Persistence and Optimism

Hand sewing a hem with invisible thread

It’s one of those mindful things, isn’t it, sewing? One of those repetitive actions, that, if you are comfortable with the process and more or less left to it, you can sink right into and your thoughts gently flow through the sense of what you’re doing, the rhythm, the steady harmony.

I suppose that’s what, as a writer, you might call ‘getting into the zone’, that beautiful time when the words write themselves or seem to come from your unconscious, fully formed and gorgeous.

The moment, it’s exquisite. But it doesn’t often last. Being human and not a Zen master, deep moments are had but not held. I have, in reality been hand sewing the hem of a curtain with invisible thread for the past half hour.  I was, for a while, at one with the thread and the movement, as I may, when I go to write a novel or story, be at one with its thread and momentum also.

The invisible thread also provides me with another analogy (if laboured). It was a very long hem,  like a novel or a story where you cannot see the beginning and the end at the same time.  I moved forward with the invisible thread but at times I couldn’t clearly see how far I’d come and whether or not the stitches were well-crafted or pleasing. As it turned out, I couldn’t complete it in one go, it needs a lot more work, and as its the curtain for my children’s bedroom window I need to keep at it and get it done as soon as I can.  It would be great if someone could do it for me, but like writing, it’s down to me.

This morning I was working on new story (working title Integrity). It was one that I laboured with for quite a while, finding the ‘flow’ hard to get into. There was plenty of stopping and starting on my part, plenty staring into space, procrastination.  I was going to swap over to something else but I gave it another read through and finally, things started to click, connections were made, the thread came through the story intact  all the way to it’s satisfying conclusion.

So as in writing this (hypothetical, No!) novel or story, when that beautiful easy moment is gone, I need to pick up the needle, commit to sitting back down, hope that I can retrieve the feeling and whether I do or not just keep going with the thread as best I can, until its all done.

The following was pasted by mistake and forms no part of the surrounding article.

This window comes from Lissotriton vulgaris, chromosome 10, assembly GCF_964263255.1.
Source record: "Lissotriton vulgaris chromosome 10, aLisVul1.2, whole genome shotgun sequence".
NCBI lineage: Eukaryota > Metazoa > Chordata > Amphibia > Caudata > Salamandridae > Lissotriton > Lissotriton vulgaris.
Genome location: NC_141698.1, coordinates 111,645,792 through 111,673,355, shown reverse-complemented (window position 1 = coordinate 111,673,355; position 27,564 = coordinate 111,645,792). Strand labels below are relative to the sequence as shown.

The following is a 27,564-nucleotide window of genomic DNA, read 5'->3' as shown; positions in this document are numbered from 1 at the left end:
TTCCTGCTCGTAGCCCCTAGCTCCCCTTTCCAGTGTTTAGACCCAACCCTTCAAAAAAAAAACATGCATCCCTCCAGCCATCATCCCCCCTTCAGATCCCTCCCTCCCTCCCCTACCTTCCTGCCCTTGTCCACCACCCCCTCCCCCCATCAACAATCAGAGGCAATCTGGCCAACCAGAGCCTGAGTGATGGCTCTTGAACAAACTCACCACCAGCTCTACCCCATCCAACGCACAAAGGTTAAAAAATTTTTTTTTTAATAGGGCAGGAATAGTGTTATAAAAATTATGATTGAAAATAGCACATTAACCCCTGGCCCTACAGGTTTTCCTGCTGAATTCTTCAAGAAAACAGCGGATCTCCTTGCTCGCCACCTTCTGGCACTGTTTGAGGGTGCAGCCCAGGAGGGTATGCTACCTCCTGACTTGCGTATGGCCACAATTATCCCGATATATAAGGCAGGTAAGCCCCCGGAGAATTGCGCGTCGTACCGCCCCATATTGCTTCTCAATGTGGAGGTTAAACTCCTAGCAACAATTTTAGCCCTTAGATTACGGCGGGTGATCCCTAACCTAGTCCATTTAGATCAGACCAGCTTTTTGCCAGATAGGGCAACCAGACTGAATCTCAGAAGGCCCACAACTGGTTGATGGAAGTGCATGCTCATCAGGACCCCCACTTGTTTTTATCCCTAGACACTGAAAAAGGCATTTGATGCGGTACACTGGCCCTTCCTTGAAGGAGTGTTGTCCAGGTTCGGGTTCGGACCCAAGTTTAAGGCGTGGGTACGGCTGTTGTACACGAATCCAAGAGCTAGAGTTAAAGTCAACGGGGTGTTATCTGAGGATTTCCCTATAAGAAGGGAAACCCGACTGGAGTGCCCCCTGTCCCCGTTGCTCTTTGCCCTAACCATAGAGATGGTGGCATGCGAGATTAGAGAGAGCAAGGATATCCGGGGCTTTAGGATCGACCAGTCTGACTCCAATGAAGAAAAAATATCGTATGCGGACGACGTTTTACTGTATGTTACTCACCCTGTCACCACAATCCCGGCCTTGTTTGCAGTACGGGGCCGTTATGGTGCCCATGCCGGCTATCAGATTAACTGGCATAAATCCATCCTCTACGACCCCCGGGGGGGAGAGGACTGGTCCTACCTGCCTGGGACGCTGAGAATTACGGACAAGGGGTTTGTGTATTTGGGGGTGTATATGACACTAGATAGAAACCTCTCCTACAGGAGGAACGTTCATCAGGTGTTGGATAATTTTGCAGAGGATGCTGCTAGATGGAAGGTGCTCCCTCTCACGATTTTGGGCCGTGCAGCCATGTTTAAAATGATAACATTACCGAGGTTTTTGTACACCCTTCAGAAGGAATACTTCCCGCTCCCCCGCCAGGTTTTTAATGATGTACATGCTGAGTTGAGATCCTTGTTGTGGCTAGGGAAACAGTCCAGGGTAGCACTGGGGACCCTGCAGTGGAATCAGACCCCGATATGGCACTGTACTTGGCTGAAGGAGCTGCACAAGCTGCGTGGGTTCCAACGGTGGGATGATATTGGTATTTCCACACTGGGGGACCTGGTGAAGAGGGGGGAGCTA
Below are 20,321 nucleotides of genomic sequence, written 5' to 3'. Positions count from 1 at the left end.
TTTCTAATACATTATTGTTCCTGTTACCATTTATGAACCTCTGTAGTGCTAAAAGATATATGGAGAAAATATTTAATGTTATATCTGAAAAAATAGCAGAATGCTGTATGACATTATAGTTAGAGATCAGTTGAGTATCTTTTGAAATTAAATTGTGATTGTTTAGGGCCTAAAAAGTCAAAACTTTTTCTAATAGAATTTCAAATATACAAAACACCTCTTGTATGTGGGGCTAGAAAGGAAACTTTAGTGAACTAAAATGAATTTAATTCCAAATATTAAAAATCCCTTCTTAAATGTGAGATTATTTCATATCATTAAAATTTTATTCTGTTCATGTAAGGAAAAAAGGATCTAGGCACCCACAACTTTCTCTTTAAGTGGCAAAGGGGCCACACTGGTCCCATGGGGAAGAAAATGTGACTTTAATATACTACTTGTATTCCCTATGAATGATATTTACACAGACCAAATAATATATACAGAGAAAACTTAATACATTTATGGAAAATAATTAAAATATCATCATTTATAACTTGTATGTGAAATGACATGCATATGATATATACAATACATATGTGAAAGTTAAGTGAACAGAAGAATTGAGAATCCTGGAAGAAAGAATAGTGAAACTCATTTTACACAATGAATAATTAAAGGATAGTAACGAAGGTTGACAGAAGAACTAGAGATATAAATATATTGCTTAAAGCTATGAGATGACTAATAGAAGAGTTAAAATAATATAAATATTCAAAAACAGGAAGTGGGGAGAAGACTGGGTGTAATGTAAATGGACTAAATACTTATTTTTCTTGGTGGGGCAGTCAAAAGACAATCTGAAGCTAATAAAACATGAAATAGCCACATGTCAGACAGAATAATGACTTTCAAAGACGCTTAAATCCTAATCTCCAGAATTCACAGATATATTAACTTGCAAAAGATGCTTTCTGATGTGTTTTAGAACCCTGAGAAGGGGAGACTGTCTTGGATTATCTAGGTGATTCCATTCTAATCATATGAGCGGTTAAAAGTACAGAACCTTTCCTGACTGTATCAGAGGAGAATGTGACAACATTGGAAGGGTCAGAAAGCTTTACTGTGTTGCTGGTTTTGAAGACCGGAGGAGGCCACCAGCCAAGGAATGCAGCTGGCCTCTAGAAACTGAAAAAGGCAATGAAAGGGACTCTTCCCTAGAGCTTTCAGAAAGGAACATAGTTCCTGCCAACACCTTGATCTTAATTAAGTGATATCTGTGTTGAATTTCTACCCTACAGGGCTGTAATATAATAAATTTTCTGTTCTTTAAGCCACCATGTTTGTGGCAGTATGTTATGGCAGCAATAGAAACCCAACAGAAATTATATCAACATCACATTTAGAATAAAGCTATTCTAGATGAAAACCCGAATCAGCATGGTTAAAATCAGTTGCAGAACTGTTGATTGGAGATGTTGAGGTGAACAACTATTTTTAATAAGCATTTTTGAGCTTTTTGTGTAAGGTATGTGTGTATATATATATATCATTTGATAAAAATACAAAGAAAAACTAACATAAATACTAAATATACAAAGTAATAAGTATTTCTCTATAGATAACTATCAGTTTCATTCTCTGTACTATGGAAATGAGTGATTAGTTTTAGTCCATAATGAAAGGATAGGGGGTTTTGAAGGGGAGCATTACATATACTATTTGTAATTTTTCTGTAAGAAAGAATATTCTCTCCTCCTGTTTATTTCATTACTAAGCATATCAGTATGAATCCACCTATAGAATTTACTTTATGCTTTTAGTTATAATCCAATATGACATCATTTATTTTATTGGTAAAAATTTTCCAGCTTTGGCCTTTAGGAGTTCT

Writing Endeavours

Since the children were born, I have been picking away at creative writing, finishing one (quite woeful) novel and still progressing another, with a third whirring away in my head (busy writing itself I hope!). In the last couple of years I have revved up a little and wisely turned my attention to short stories. I have been previously published in the Ireland’s Own but my current claim to fame is having one of my short essays The Flask published in the anthology Sunday Miscellany – A Selection from 2006-2008 – out now in all good bookstores!

 

Sunday Miscellany goes out on RTE Radio 1 on Sunday mornings. My essay the Flask and another one entitled Buntyland were broadcast in my own voice in May of 2007 when I was expecting baby number four. (Click Podcasts on Sunday Miscellany: April 2007, May 2007.) (Check back to this post will update exact dates shortly.)

 

This year I tried my hand at the RTE Radio 1 Frances Mac Manus short story competition with an amusing story The Plumber’s Uncle. The shortlist has just been announced and sadly I’m not lucky/literary enough to be included (however I console myself that there were over 700 entries.) Some excellent advice (I can’t remember who said it though!) I read over the last while was that a writer should have their work circulating continuously, so I keep trying, entering competitions and submitting to magazines. I’ll let you know from time to time how it’s going.

 

For details of the shortlist see: Frances Mac Manus Award

These stories will be broadcast throughout the year on RTE.